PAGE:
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RA and Gestation

Your RA may be easier to manage during your pregnancy. Research has shown that disease activity improved in 60% of people with RA during pregnancy and flared in 46.7% postpartum. This may be due to hormonal and immune system changes in pregnancy that protect the unborn baby and are also beneficial to pregnant people with RA.


Pregnancy brings the risk of increased pain and worsening of symptoms in pregnant people with different types of arthritis. For instance, weight gain can place a burden on your knees, a change in posture can put pressure on your back, and increased hormonal levels, such as relaxin and progesterone, cause joints to loosen to allow you to deliver your baby.

Pregnant people with uncontrolled arthritis can also be at risk for complications, including preterm birth and having babies that are smaller than normal. Risks associated with arthritis have been linked to severe disease activity and the use of corticosteroids, synthetic anti-inflammatory drugs made to resemble the hormone cortisol. More research is required to confirm a direct link.

A 2017 study looking at patient-reported disease activity and adverse pregnancy outcomes found women with RA who reported disease activity also had adverse pregnancy outcomes.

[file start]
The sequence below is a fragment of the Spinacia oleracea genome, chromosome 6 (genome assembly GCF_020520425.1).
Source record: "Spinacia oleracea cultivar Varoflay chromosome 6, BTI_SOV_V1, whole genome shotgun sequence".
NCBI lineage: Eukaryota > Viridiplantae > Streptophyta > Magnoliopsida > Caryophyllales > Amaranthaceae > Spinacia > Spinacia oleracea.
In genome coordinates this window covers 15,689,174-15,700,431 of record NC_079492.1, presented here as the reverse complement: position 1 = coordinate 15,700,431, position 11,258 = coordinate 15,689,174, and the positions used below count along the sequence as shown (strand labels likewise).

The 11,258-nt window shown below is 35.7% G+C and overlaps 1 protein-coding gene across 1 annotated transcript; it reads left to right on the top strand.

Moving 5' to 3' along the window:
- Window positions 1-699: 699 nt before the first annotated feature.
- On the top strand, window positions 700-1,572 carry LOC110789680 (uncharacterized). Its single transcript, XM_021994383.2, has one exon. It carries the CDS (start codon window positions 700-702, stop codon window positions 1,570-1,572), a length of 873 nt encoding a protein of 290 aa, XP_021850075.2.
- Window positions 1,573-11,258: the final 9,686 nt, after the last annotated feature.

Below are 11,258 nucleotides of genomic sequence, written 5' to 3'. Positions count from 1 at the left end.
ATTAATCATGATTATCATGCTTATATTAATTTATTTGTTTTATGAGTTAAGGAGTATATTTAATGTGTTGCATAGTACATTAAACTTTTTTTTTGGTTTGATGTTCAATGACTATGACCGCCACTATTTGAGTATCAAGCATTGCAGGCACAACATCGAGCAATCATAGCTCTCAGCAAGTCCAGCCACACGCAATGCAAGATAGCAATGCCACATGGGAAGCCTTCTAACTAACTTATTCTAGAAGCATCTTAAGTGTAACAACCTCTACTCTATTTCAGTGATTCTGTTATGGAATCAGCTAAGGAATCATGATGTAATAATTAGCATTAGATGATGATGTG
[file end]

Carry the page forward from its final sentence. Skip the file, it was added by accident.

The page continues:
If the drugs you were taking at conception are controlling your disease, your doctor will likely have you continue them throughout pregnancy unless they are contraindicated (not advised due to possible harmful side effects) during pregnancy.

Arthritis and Postpartum

After giving birth, arthritis symptoms can increase if they were in remission (times when symptoms become less intense) during pregnancy. Postpartum flare-ups are common for a variety of reasons, including:

  • Decrease in anti-inflammatory steroid levels: After pregnancy, there is a decrease in anti-inflammatory steroid levels due to an increase in levels of the hormones estrogen and progesterone. After birth, these levels decrease and can trigger a flare-up due to the subsequent increase in inflammation.
  • Elevated levels of prolactin: Prolactin is a hormone that is elevated during lactation and has been found to increase inflammation and contribute to worse disease activity.
  • Change in neuroendocrine axis: The neuroendocrine system is essential to maintaining homeostasis (relative stability) within the body and in autoimmune diseases. When the neuroendocrine axis changes, hormone production also changes, leading to a flare-up.

Impact on Recovery

Those with or without joint pain before giving birth are likely to experience joint pain and discomfort after labor. This is due to the demands of pregnancy, labor, and changes in hormonal levels.

It’s important to work with your rheumatologist to manage your disease. Let your doctor know if you are breastfeeding. Many medications, but not all, are safe for breastfeeding.